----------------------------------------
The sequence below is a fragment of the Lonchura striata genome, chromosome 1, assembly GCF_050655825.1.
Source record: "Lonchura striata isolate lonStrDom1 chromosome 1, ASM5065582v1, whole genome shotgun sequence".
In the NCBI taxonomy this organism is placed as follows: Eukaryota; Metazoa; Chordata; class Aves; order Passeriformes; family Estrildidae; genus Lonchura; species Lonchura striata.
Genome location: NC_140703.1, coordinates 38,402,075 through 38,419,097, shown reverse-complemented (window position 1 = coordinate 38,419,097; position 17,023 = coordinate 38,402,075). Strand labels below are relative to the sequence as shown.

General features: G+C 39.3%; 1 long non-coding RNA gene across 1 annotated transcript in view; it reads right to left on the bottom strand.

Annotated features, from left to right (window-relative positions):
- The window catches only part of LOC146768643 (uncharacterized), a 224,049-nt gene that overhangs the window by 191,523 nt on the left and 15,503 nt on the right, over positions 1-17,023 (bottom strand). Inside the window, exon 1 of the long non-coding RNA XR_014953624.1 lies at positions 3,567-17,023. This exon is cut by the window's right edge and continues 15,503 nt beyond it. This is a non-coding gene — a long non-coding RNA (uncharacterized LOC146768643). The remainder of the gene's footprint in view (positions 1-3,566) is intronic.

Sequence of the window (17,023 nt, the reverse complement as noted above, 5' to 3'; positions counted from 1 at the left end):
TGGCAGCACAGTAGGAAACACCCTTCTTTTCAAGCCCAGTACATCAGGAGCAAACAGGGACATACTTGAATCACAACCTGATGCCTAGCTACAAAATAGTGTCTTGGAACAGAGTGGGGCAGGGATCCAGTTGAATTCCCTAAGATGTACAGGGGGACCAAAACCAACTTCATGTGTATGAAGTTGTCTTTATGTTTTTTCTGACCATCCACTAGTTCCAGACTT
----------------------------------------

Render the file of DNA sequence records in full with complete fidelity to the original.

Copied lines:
The sequence below is a fragment of the Lonchura striata genome, chromosome 1, assembly GCF_050655825.1.
Source record: "Lonchura striata isolate lonStrDom1 chromosome 1, ASM5065582v1, whole genome shotgun sequence".
In the NCBI taxonomy this organism is placed as follows: Eukaryota; Metazoa; Chordata; class Aves; order Passeriformes; family Estrildidae; genus Lonchura; species Lonchura striata.
Genome location: NC_140703.1, coordinates 38,402,075 through 38,419,097, shown reverse-complemented (window position 1 = coordinate 38,419,097; position 17,023 = coordinate 38,402,075). Strand labels below are relative to the sequence as shown.

General features: G+C 39.3%; 1 long non-coding RNA gene across 1 annotated transcript in view; it reads right to left on the bottom strand.

Annotated features, from left to right (window-relative positions):
- The window catches only part of LOC146768643 (uncharacterized), a 224,049-nt gene that overhangs the window by 191,523 nt on the left and 15,503 nt on the right, over positions 1-17,023 (bottom strand). Inside the window, exon 1 of the long non-coding RNA XR_014953624.1 lies at positions 3,567-17,023. This exon is cut by the window's right edge and continues 15,503 nt beyond it. This is a non-coding gene — a long non-coding RNA (uncharacterized LOC146768643). The remainder of the gene's footprint in view (positions 1-3,566) is intronic.

Sequence of the window (17,023 nt, the reverse complement as noted above, 5' to 3'; positions counted from 1 at the left end):
TGGCAGCACAGTAGGAAACACCCTTCTTTTCAAGCCCAGTACATCAGGAGCAAACAGGGACATACTTGAATCACAACCTGATGCCTAGCTACAAAATAGTGTCTTGGAACAGAGTGGGGCAGGGATCCAGTTGAATTCCCTAAGATGTACAGGGGGACCAAAACCAACTTCATGTGTATGAAGTTGTCTTTATGTTTTTTCTGACCATCCACTAGTTCCAGACTT